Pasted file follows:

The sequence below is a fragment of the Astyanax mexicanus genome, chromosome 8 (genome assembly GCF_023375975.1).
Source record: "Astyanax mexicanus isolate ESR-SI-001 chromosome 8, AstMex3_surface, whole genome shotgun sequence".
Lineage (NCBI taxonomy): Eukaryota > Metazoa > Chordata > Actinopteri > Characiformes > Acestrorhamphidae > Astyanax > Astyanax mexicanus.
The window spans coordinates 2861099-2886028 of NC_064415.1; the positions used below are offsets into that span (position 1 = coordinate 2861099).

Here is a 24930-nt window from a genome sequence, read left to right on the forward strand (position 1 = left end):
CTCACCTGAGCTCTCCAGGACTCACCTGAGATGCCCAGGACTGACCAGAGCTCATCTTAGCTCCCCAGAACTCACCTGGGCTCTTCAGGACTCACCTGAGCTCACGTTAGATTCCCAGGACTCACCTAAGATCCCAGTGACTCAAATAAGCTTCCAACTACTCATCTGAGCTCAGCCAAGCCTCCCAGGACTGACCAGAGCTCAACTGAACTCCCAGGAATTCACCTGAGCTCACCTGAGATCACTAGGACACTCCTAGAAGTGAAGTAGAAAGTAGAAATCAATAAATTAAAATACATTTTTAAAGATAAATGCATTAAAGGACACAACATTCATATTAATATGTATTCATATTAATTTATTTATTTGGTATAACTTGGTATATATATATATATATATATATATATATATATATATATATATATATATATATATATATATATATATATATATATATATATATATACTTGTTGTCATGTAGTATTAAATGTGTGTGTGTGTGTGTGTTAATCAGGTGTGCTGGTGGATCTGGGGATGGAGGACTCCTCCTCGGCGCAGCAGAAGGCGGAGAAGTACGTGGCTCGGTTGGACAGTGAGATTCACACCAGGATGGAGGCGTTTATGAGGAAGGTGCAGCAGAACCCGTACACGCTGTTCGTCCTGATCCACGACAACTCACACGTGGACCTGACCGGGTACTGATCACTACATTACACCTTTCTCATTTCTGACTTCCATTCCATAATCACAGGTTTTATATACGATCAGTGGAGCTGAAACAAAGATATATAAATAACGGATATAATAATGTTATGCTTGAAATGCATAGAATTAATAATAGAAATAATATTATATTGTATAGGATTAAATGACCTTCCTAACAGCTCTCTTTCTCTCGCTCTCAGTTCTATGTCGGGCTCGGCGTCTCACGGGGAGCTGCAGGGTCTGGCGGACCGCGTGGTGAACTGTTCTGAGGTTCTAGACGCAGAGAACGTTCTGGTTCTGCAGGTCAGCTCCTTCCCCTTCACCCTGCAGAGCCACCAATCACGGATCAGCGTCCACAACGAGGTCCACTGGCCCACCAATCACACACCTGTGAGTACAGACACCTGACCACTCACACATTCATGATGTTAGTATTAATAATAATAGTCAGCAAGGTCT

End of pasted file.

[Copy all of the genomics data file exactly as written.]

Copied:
The sequence below is a fragment of the Astyanax mexicanus genome, chromosome 8 (genome assembly GCF_023375975.1).
Source record: "Astyanax mexicanus isolate ESR-SI-001 chromosome 8, AstMex3_surface, whole genome shotgun sequence".
Lineage (NCBI taxonomy): Eukaryota > Metazoa > Chordata > Actinopteri > Characiformes > Acestrorhamphidae > Astyanax > Astyanax mexicanus.
The window spans coordinates 2861099-2886028 of NC_064415.1; the positions used below are offsets into that span (position 1 = coordinate 2861099).

Here is a 24930-nt window from a genome sequence, read left to right on the forward strand (position 1 = left end):
CTCACCTGAGCTCTCCAGGACTCACCTGAGATGCCCAGGACTGACCAGAGCTCATCTTAGCTCCCCAGAACTCACCTGGGCTCTTCAGGACTCACCTGAGCTCACGTTAGATTCCCAGGACTCACCTAAGATCCCAGTGACTCAAATAAGCTTCCAACTACTCATCTGAGCTCAGCCAAGCCTCCCAGGACTGACCAGAGCTCAACTGAACTCCCAGGAATTCACCTGAGCTCACCTGAGATCACTAGGACACTCCTAGAAGTGAAGTAGAAAGTAGAAATCAATAAATTAAAATACATTTTTAAAGATAAATGCATTAAAGGACACAACATTCATATTAATATGTATTCATATTAATTTATTTATTTGGTATAACTTGGTATATATATATATATATATATATATATATATATATATATATATATATATATATATATATATATATATATATATATATATATATATACTTGTTGTCATGTAGTATTAAATGTGTGTGTGTGTGTGTGTTAATCAGGTGTGCTGGTGGATCTGGGGATGGAGGACTCCTCCTCGGCGCAGCAGAAGGCGGAGAAGTACGTGGCTCGGTTGGACAGTGAGATTCACACCAGGATGGAGGCGTTTATGAGGAAGGTGCAGCAGAACCCGTACACGCTGTTCGTCCTGATCCACGACAACTCACACGTGGACCTGACCGGGTACTGATCACTACATTACACCTTTCTCATTTCTGACTTCCATTCCATAATCACAGGTTTTATATACGATCAGTGGAGCTGAAACAAAGATATATAAATAACGGATATAATAATGTTATGCTTGAAATGCATAGAATTAATAATAGAAATAATATTATATTGTATAGGATTAAATGACCTTCCTAACAGCTCTCTTTCTCTCGCTCTCAGTTCTATGTCGGGCTCGGCGTCTCACGGGGAGCTGCAGGGTCTGGCGGACCGCGTGGTGAACTGTTCTGAGGTTCTAGACGCAGAGAACGTTCTGGTTCTGCAGGTCAGCTCCTTCCCCTTCACCCTGCAGAGCCACCAATCACGGATCAGCGTCCACAACGAGGTCCACTGGCCCACCAATCACACACCTGTGAGTACAGACACCTGACCACTCACACATTCATGATGTTAGTATTAATAATAATAGTCAGCAAGGTCT